Congressional Testimony May Doom Johnson & Johnson's Talcum Powder Defense Effort
Doctors that have testified under oath before Congress have concluded that the talc may contain asbestos, a known carcinogen
Tuesday, March 23, 2021 - Dr. Jacqueline Moline, a board-certified physician at Northwell Health, specializing in occupational and environmental medicine and the impact of asbestos on people's health, joined Dr. William Longo, Ph.D. and a scientist at Materials Analytical Services, LLC in Georgia, to give testimony before Congress about the links between talc and asbestos. In summary, Dr. Long stated that by using a more sensitive method of testing for asbestos than what was adopted by Johnson & Johnson and the cosmetics industry in general, nearly every bottle of Johnson's Talcum Powder tested positive for the deadly mineral. Dr. Moline explained in detail the medical history of patients that had no history of exposure to asbestos other than using talc-based cosmetics and whom diet from mesothelioma, the deadly and gradual scarring of the delicate outer lining of the lungs that causes its victims to experience a slow and painful death by suffocation. Both Dr.s' Longo and Moline advocate for the banning of deadly substances. Talcum Powder asbestos lawyers are interviewing clients with a history of talcum powder use that has developed cancer.
Dr. William Longo's stated during his congressional testimony last year, that he agreed with the statement that there is no safe level of ingesting asbestos, and that was the official position of both the Food and Drug Administration (FDA) and the Environmental Protection Agency (EPA). This opinion was reinforced by Johnson & Johnson CEO Alex Gorsky, (who) was asked in a deposition whether asbestos is safe. He stated, "I would agree that asbestos is considered unsafe. I'm not an expert geologist or a safety expert in that particular area, but, generally speaking, we would say, yes, asbestos is not safe." Chairman Krishnamoorthi then asked Dr. Moline about the significance of the FDA recently testing Johnson's Baby Powder and finding asbestos to which he replied, " to this day, they're finding asbestos when they go off the shelf in talcum powder, and it's putting thousands, if not millions, of people at risk in the future."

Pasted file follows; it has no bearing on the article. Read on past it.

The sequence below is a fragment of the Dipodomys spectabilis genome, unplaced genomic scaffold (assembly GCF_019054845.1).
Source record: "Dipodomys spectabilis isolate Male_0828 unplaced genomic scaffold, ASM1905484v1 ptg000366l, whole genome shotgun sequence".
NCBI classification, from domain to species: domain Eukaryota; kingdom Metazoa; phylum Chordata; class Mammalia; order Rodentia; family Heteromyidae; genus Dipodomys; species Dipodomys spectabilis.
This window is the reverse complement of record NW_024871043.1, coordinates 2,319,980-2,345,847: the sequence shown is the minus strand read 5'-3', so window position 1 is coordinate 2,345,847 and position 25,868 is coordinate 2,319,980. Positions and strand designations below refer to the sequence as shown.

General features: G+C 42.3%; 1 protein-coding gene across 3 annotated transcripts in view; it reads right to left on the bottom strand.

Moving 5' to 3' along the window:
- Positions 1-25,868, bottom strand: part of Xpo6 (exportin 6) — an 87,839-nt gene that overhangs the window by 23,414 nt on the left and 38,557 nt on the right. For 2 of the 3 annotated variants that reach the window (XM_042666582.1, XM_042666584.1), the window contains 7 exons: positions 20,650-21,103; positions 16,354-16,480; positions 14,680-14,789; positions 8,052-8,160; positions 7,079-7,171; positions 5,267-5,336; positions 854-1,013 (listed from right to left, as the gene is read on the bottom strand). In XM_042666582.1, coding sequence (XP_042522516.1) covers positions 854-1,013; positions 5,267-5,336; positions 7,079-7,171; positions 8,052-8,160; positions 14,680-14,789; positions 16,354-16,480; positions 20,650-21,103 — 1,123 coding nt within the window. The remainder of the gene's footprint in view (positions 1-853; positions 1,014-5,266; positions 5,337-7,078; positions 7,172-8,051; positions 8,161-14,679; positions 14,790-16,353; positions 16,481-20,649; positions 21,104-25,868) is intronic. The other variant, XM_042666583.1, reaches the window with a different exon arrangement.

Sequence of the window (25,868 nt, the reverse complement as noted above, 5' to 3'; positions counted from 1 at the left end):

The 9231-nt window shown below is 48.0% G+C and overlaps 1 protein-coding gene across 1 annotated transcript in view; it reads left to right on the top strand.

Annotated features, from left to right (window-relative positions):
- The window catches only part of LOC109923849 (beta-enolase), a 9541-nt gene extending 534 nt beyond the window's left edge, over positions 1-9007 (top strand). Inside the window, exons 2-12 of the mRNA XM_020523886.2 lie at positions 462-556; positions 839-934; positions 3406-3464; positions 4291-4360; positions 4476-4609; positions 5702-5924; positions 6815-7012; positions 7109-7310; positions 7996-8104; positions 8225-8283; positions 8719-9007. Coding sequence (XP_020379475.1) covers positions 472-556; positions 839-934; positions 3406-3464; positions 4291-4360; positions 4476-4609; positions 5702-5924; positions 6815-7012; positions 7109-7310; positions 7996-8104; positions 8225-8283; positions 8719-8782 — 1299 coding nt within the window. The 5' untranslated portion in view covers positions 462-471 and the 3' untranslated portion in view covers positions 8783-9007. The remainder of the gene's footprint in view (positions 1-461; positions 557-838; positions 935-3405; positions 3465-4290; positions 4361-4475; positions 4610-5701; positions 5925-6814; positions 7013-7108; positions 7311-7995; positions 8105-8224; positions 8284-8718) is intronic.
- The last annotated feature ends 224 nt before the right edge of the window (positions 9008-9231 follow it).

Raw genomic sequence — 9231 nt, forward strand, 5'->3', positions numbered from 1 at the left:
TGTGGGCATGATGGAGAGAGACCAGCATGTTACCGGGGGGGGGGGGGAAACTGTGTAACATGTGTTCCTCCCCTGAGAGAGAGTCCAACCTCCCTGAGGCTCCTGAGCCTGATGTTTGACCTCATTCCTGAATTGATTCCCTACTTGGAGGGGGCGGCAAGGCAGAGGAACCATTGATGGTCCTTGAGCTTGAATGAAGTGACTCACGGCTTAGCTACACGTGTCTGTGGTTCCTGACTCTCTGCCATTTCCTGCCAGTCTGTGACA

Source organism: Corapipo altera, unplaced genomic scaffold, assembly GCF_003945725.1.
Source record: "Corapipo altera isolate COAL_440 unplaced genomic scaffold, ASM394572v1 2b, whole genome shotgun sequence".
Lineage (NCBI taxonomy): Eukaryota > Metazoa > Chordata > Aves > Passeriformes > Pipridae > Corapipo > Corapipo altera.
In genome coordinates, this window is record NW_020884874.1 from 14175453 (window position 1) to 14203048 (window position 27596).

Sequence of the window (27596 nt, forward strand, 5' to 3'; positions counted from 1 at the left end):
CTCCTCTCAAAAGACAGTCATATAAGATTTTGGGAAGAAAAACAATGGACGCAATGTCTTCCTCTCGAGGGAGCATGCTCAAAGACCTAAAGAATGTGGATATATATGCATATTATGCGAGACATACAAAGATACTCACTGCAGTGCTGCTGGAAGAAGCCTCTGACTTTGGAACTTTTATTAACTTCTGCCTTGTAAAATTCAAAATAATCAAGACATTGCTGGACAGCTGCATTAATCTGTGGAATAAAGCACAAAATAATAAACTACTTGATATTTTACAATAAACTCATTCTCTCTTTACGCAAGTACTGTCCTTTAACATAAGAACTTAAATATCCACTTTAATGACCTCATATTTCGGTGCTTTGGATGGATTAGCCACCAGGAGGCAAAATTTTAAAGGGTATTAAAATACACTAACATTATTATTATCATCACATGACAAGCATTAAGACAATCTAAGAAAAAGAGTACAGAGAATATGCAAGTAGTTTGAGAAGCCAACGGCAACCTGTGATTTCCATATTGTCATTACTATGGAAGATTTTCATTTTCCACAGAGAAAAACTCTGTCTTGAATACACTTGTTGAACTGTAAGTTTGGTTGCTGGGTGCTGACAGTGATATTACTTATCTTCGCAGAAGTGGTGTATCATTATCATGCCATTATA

Dr. Moline gave an example of a patient who succumbed to mesothelioma after a lifetime of cosmetic talc exposure in her occupation as a beautician. " I'd like to tell you about Ms. D, who is a 66-year old woman who developed shortness of breath, chest wall pain, weight loss, and fatigue. A chest x-ray showed fluid surrounding her lung, and she had 1,600 milliliters of fluid, more than about seven of these water bottles on this table in front of me, removed from her lungs. She eventually had surgery to take tissue samples for diagnosis and had mesothelioma," the doctor told lawmakers. Asbestos fibers are microscopically small and can move throughout the body once inhaled. Interestingly, women patients of hers were thought to have developed mesothelioma by laundering the clothes of their asbestos miner husbands that came home covered in asbestos dust head to toe. Moline recently published an article in the Journal of Occupational and Environmental Medicine that concluded 6 of her 33 patients whose only asbestos exposure was cosmetic talc had developed mesothelioma.